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Who was Cassandra?


  • In the Iliad, she is described as the loveliest of the daughters of Priam (King of Troy), and gifted with prophecy. The god Apollo loved her, but she spurned him. As a punishment, he decreed that no one would ever believe her. So when she told her fellow Trojans that the Greeks were hiding inside the wooden horse...well, you know what happened.

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March 23, 2016

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The singer bold me she received this song personally after she fasted for four days from food and water asking to receive a song. She lives in a log cabin in Papineau-Labelle without electricity; works in prisons on alternate weeks; said she had never sung in a church before and was completely blown away by the experience. As were we. The pattern of the music is indigenous North American, no particular tribe.

Wishing you blessings as Holy Week continues to unfold.

Very pleasant to read..Thanks.

A wonderful post--I especially loved that you talked honestly about not believing a lot of what is in the Bible, but finding a core of truth in the Gospels. That paragraph moved me.

Beautiful post. Happy Easter to you and Jonathan, dear Beth.

Next Monday will be my thirteenth weekly singing lesson: I mention this because I suspect that our exchanges about music and about belonging to a choir played their part in leading to my abrupt decision in January to start taking professional instruction at such a ludicrously advanced age. "Age doesn't matter," said V my teacher, "attitude does." She was right; I drive towards V's house through beautiful Hereford countryside always with a heightened sense of the world in general (lessons are at 10 am - an ideal time for my voice at least), thrilled by the prospect of triads and other warm-up exercises having recognised that this repetitive stuff is nevertheless music in its own right and can be sung for pleasure (as opposed to being merely uttered). A notable achievement.

Other forces no doubt played their part, not least the very recent loan by my French teacher of a CD of Haydn's Heiligmesse, proof of how community can contribute to music's profound delights. I suppose I must have envied you your skills but not in a destructive way; if this was the case envy quickly turned to involvement and the realisation that music's liberation is based on both intellectual and physical disciplines (both seemingly at odds with what emerges) and they were disciplines I could, if I cared to, accept.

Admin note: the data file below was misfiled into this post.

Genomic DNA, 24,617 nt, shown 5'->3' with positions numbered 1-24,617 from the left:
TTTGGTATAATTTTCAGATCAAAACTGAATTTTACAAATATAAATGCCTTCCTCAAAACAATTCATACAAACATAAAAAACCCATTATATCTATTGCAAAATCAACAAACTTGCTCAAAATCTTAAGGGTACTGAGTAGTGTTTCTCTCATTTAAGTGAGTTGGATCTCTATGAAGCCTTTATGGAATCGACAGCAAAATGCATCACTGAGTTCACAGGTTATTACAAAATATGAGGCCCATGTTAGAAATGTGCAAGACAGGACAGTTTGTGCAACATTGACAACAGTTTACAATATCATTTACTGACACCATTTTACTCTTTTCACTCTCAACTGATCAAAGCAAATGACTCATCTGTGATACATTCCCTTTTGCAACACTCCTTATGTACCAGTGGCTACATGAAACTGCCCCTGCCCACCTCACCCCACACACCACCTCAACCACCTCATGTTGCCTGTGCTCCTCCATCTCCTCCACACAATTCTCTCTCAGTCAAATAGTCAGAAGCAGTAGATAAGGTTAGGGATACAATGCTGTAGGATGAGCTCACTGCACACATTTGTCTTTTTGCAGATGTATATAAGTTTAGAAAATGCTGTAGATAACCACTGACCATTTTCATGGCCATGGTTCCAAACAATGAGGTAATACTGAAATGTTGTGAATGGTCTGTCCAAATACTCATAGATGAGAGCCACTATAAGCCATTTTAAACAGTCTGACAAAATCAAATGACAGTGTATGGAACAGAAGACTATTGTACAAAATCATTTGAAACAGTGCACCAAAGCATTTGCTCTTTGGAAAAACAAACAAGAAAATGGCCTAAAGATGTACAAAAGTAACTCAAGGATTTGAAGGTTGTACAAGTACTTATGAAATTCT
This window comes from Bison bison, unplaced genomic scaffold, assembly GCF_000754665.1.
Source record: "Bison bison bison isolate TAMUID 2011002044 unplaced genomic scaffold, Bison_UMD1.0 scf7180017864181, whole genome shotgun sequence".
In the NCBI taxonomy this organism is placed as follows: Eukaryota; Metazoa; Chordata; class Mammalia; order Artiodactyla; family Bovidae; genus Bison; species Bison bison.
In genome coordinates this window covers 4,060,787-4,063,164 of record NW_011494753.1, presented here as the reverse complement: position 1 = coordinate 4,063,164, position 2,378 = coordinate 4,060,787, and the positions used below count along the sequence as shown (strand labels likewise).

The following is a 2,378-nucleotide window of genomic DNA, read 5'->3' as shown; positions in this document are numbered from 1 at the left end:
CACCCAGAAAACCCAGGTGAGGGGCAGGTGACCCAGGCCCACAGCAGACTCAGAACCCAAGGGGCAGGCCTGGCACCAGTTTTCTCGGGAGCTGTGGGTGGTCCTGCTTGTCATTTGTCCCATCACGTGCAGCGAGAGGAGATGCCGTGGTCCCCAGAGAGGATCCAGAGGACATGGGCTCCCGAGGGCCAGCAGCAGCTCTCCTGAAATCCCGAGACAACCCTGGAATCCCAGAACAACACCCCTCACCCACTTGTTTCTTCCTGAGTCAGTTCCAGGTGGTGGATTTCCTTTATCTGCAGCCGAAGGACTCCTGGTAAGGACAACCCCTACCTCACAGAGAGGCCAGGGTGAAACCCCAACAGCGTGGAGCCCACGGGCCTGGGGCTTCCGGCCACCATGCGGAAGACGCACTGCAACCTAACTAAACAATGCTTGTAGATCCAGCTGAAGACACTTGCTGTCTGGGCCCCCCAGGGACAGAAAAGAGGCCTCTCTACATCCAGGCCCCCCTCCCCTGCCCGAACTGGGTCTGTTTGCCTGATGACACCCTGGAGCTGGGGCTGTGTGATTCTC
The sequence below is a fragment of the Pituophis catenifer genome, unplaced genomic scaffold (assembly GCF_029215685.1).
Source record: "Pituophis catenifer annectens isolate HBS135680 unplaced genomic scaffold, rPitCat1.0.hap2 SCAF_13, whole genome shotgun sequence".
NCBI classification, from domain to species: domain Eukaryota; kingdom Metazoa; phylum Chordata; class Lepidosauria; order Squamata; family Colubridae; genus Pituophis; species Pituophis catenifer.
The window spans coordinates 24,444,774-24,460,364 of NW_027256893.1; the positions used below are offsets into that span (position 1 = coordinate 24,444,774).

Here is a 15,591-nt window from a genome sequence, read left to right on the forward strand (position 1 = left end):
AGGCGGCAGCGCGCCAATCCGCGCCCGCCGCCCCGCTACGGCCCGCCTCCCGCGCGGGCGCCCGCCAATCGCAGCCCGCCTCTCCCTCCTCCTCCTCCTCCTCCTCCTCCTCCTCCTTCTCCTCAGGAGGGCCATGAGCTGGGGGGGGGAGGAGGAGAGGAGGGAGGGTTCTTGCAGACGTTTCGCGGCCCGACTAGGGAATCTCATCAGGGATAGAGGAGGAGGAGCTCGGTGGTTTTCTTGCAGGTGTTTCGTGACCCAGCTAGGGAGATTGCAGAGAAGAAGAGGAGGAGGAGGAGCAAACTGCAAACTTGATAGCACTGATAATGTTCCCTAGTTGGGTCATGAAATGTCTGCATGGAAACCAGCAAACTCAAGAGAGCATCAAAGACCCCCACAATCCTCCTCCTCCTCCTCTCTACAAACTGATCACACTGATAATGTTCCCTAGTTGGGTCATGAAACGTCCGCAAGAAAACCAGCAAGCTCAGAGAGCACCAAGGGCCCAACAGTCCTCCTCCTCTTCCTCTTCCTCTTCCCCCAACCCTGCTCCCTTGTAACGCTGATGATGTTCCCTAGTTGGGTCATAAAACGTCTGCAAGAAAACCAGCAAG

I mention this in further recognition of present events in the church calendar. I remember you referring in previous years to the sheer hard work of being a chorister at Easter, implying that what you had learned was being put to its best application. Perhaps I envy you this because no such immediate option will be available for me. On the other hand spirituality can take different forms. As an act of genius V dropped me into the maelstrom during the very first lesson by having me stagger through "O Isis und Osiris", wickedly aware I think that my vague impulses towards the chromatic scale would be transformed into something far more visceral. I stopped croaking and cried at this wholly new experience. Real tears but no sense of embarrassment. I had arrived late, very late, but the door was welcomingly open

Which is just to say I am, in 2016, slightly better equipped to appreciate what you will be up to, especially tomorrow. That curious paradox: set aside from most of the world's population by your skills, yet reaching out to them by virtue of those same skills. A day later, on a humbler level, I shall be doing a series of legato triads, each differentiated by "ees" and "oos" and "ahs", swelling slightly on the upward crotchets, trying (and probably failing) to arrive at precise note values on the descending semi-quavers. A lanterne rouge for your TGV.

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